Its side effects include nausea, vomiting and disruption of the next menstrual period; it is not very clear how emergency contraception works. It is thought to prevent ovulation, and may also contribute to disrupting fertilization if it has already occurred. However, it is not 100% effective. The average chance of pregnancy due to one act of unprotected intercourse in the second or third week of the menstrual cycle is 8% and after emergency contraception it gets reduced to 2%.

It is important to remember that in case emergency contraception does not work, the chances of birth defects in the foetus cannot be absolutely ruled out. Hence, it is important to be very cautious in the use of emergency contraception, ensuring there is adequate backup of legal and safe abortion services.

Permanent methods

Permanent methods in men and women involve permanent blocking or cutting off the tubes which carry the egg/sperm. With new medical techniques, re-canalization (rejoining of tubes) can be performed, but it is not always possible or successful, so these methods for all practical purposes are irreversible. Sterilization is very highly effective. It is appropriate for people who have attained the desire family size and are sure that they do not want any more children.

Vasectomy/male sterilization:

Vasectomy is a surgical method of sterilization for men. It blocks the vas deferens in the male so that sperms cannot travel to the penis with semen. The man however continues to ejaculate and it does not affect his sexual performance in any way. Adequate and sensitive counseling can help to alleviate anxieties about ‘manhood ‘and sexual performances.

In ‘no-scalpel’ vasectomy, only a tiny hole is made on both sides of the scrotum to expose the vas deferens which is then cut, tied or clipped under local anesthesia.

Vasectomy is a minor and simple surgery, but the man rest at least 48 hours after the operation. And should not lift any heavy objects for a week. One should resume sexual intercourse only after all signs of discomfort have gone, in any case not before a week. An alternative method of birth control must be used for at least 2 to 3 months after the operation, as sperm can live in the sperm duct for up to 3 months. In case the operation is followed by high fever, excessive or continued bleeding, swelling or pain a doctor must be consulted immediately.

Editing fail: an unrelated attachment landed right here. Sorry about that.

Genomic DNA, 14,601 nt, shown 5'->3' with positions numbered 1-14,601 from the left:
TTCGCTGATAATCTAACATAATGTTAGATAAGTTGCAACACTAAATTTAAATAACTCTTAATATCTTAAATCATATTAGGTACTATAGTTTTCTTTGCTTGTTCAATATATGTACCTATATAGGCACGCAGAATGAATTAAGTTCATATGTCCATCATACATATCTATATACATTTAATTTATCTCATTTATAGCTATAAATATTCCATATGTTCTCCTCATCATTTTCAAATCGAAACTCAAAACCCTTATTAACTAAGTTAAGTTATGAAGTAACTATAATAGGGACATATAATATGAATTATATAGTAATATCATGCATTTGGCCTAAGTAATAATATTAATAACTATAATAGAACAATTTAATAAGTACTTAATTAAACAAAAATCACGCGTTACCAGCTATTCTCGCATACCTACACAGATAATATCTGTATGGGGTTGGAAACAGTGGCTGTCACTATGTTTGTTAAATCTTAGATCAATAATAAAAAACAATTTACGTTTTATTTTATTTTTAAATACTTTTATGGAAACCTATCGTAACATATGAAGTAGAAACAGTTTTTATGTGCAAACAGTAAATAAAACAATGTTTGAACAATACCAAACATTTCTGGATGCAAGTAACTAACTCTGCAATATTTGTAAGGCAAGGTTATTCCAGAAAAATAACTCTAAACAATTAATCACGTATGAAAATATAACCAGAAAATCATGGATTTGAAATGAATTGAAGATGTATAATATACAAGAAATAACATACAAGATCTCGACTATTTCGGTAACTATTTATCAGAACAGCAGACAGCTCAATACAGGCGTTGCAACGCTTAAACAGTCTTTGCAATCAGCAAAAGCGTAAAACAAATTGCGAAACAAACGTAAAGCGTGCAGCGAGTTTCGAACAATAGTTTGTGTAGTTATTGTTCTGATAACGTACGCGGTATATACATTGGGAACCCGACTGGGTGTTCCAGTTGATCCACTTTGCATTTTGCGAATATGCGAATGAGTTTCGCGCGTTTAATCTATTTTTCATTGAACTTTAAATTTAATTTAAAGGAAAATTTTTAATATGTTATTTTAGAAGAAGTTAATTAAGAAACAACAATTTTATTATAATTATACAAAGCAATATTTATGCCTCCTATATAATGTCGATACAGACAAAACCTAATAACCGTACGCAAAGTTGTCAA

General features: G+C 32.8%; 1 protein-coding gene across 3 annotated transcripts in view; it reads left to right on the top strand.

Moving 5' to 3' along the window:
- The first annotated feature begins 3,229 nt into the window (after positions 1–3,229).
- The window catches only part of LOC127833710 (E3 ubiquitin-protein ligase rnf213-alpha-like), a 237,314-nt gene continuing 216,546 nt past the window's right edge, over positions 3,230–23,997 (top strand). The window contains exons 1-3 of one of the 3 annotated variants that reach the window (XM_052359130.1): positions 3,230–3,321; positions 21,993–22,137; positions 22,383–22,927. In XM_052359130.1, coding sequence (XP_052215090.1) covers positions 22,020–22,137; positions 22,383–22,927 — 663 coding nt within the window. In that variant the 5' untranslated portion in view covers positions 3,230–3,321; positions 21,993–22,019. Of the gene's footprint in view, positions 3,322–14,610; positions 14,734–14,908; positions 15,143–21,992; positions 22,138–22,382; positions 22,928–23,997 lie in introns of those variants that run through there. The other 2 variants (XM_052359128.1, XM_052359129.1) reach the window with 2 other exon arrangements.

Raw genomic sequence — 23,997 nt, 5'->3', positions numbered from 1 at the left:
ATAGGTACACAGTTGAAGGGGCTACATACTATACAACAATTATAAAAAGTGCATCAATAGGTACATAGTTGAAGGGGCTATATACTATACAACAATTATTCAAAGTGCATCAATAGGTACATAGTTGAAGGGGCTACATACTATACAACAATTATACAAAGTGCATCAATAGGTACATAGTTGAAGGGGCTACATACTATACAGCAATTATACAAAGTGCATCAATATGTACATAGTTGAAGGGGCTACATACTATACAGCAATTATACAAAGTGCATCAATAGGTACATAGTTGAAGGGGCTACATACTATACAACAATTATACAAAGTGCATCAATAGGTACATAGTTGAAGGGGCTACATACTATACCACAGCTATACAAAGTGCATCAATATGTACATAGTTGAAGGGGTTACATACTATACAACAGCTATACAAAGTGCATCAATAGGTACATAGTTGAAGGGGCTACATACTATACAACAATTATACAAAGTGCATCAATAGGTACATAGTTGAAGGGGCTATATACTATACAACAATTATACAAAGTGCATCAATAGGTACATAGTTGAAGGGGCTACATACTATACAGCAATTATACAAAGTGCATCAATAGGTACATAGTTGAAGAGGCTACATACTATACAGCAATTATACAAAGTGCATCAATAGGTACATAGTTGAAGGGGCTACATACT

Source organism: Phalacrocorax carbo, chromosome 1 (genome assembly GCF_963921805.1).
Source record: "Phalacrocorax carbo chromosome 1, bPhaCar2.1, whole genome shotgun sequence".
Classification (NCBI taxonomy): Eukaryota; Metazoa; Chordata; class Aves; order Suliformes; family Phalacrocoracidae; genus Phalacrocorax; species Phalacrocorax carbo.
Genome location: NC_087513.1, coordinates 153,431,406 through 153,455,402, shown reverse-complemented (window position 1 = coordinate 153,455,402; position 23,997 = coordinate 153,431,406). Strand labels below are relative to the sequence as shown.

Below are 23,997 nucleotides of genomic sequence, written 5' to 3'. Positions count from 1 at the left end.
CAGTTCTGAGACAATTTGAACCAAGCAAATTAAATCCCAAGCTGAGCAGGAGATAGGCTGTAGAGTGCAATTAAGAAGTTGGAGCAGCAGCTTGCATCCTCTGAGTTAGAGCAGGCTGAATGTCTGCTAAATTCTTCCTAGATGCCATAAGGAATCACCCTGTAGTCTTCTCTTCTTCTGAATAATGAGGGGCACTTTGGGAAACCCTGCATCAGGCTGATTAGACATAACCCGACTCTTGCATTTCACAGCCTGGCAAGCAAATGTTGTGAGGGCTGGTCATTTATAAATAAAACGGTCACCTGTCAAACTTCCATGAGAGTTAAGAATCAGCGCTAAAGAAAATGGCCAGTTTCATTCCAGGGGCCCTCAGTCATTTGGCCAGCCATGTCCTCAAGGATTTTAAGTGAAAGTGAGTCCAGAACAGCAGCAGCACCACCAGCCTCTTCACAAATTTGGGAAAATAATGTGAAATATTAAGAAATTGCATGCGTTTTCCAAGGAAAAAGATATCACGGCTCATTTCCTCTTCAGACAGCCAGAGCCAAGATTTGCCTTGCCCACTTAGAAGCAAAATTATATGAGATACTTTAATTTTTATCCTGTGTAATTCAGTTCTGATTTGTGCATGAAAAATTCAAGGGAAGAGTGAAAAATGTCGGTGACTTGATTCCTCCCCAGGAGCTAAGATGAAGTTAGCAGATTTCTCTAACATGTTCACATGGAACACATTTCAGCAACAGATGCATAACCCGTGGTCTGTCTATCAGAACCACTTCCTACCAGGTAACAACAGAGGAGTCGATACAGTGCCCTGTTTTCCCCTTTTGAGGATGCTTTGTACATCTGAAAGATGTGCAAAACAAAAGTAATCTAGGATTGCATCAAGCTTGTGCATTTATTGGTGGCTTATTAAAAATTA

It is safer and simpler for a man to be sterilized because the male genetalia, unlike that of the female is external. Hence vasectomy involves less interference to body organs and fewer complications. Recent studies indicate that men who have had a vasectomy may have an increased risk of prostate cancer,. There are no other major log-term risks associated with vasectomy.

Tubectomy/Female sterilization :

Under this method or a small incision is main in the abdomen to gain access to the woman’s fallopian tubes that are then cut, tied or clipped. This is done under local anesthesia. it blocks the fallopian tubes in the female so that the eggs produced by the ovaries cannot  unite the sperm. Female sterilization is very effective if performed properly, though complications can and do arise. This could include infections, internal bleeding, and perforation of the uterus and/or the intestines. It could also lead to heart problems, irregular bleeding, severe menstrual pain, and the need for repeated D&Cs or even a hysterectomy. A doctor should be immediately considered in such a case. Proper precautions need to be taken before and during sterilization. One needs to rest for about 48 hours after the operation. Normal activity can be resumed within 2-3 days but one must not lift heavy objects for about a week. Sexual intercourse can usually be resumed after a week.

The risks of Tubectomy are the same as those for any major abdominal surgery- cardiac irregularity, cardiac arrest, infection, internal bleeding, and perforation of a major blood vessel. These risks increase manifold when Tubectomy is performed in settings where due care is not taken, for example in family planning ‘camps’ where a huge number of women are sterilized. Mobile camps are even more problematic since the possibility of monitoring and follow up does not exist. Laparoscopic techniques may involve specific problems such as internal burn injuries of punctures to other organs or tissue, skin burn, puncturing of the intestine, perforation of the uterus, and carbon dioxide embolism (which may cause immediate death).

Source: Portal Content Team

2.97747747748
Post Your Suggestion

(If you have any comments / suggestions on the above content, please post them here)

Enter the word
Back to top